Wednesday 7 December 2016

I hear you're a misogynist now, Ireland

The question of who's right about abortion won't be solved with outdated stereotypes, writes Eilis O'Hanlon

Eilis O'Hanlon

Published 25/10/2015 | 02:30

BINARY THINKING: Graham Linehan, writer of the ‘Father Ted’ comedy series, alongside his wife Helen, at an Amnesty International event in Belfast, calling for a change to Ireland’s strict abortion laws
BINARY THINKING: Graham Linehan, writer of the ‘Father Ted’ comedy series, alongside his wife Helen, at an Amnesty International event in Belfast, calling for a change to Ireland’s strict abortion laws
Father Ted

In 2004, Graham Linehan and his wife Helen discovered that the 12-week-old foetus she was carrying had a condition that meant the child would not survive more than an hour after birth. Doctors in England, where the couple were living at the time, advised a termination, and it was carried out soon after.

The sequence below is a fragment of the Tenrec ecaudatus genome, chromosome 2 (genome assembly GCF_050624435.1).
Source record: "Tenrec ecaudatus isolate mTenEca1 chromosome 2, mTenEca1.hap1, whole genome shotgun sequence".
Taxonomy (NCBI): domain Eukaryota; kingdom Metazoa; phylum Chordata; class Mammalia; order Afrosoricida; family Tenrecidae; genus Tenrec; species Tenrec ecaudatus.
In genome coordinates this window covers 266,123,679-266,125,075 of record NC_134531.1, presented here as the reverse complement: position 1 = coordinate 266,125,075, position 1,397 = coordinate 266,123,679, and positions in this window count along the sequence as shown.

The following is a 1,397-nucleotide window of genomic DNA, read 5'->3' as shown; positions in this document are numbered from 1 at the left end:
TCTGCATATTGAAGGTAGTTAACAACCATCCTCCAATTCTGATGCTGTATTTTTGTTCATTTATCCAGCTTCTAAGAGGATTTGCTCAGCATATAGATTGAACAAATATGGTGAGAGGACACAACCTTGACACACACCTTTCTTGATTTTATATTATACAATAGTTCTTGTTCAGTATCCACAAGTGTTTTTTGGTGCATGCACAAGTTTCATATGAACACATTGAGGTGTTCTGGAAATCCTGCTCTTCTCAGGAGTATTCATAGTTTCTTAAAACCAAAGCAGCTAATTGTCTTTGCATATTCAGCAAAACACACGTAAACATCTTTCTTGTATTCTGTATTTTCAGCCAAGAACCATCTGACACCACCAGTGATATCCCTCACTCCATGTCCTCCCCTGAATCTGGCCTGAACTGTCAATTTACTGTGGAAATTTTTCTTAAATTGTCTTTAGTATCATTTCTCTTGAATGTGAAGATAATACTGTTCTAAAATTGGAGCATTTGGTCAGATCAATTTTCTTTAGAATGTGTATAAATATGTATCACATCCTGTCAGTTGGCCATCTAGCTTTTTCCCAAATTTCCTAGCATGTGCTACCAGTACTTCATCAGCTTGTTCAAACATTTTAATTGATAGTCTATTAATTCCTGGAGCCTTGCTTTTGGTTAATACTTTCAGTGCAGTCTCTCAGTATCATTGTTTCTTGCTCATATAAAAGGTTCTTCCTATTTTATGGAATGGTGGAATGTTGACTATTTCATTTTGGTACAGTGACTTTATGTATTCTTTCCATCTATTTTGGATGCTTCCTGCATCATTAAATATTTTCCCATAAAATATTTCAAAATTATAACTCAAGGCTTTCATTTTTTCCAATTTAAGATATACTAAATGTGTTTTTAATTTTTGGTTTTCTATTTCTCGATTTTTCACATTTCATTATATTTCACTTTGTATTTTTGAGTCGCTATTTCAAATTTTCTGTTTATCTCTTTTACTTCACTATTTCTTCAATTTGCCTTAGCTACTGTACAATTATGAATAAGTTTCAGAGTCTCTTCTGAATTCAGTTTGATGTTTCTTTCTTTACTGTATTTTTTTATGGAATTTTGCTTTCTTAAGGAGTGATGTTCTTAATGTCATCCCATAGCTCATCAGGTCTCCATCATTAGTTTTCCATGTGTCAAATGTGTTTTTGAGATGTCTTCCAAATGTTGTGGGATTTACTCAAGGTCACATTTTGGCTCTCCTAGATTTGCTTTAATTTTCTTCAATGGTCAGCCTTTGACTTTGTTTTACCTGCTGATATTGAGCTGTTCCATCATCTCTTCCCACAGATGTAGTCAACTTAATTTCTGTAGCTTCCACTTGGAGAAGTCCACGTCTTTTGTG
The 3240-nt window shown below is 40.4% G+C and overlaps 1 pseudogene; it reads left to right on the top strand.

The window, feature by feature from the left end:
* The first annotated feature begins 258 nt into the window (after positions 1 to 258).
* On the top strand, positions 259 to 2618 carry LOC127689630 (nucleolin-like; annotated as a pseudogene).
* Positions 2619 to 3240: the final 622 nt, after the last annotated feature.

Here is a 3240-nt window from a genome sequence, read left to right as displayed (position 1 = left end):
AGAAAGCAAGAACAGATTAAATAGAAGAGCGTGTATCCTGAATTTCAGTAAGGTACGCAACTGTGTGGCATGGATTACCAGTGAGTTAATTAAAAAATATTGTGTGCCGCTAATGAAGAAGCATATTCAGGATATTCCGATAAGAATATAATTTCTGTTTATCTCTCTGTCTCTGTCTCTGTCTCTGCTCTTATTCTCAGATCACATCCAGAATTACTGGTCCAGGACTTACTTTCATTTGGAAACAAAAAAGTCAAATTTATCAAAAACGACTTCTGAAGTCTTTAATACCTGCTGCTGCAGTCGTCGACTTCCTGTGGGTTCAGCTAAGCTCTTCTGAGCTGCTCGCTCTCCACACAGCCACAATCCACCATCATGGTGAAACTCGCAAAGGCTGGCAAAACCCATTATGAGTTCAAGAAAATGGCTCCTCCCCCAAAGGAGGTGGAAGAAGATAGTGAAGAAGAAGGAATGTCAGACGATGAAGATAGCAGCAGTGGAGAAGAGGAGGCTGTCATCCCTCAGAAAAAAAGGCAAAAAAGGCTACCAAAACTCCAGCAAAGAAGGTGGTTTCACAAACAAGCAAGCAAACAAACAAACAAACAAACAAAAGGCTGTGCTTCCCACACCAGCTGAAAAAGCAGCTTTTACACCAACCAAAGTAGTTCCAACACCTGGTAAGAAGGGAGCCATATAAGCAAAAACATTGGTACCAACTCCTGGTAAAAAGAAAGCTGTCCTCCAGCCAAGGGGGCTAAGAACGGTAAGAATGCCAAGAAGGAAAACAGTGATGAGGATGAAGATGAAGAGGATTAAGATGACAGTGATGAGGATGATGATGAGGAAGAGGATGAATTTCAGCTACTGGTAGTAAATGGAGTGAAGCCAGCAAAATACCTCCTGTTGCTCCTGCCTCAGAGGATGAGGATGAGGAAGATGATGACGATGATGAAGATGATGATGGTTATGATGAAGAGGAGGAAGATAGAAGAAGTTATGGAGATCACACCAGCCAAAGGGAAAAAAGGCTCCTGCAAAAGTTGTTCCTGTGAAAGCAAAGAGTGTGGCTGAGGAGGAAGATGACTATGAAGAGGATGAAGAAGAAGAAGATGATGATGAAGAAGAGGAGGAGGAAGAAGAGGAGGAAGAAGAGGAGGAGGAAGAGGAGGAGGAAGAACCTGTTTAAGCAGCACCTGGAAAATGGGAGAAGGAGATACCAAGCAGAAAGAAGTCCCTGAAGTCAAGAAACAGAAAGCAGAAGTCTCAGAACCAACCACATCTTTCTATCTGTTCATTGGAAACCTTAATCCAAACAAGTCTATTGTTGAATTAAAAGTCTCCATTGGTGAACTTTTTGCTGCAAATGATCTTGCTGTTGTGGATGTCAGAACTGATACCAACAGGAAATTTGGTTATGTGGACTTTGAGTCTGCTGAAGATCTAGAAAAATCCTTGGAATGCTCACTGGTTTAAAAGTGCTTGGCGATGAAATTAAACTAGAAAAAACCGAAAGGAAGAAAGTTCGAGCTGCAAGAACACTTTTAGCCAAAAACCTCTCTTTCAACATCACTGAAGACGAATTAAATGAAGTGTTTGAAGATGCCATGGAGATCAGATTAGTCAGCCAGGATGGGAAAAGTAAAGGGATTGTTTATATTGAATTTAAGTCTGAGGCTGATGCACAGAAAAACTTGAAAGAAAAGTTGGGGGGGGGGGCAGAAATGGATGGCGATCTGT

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Last week they went public with their story as part of Amnesty International's campaign to repeal the eighth amendment, which gives equal weight to the life of mother and child and which denies women whose babies have similar fatal foetal abnormalities the same chance to end the pregnancy at a time of their choosing.

The Linehans spoke movingly about their experience, and deserve every sympathy and support. The way the story subsequently played out, however, has become another exercise in national self-flagellation, to which there seems to be no end.

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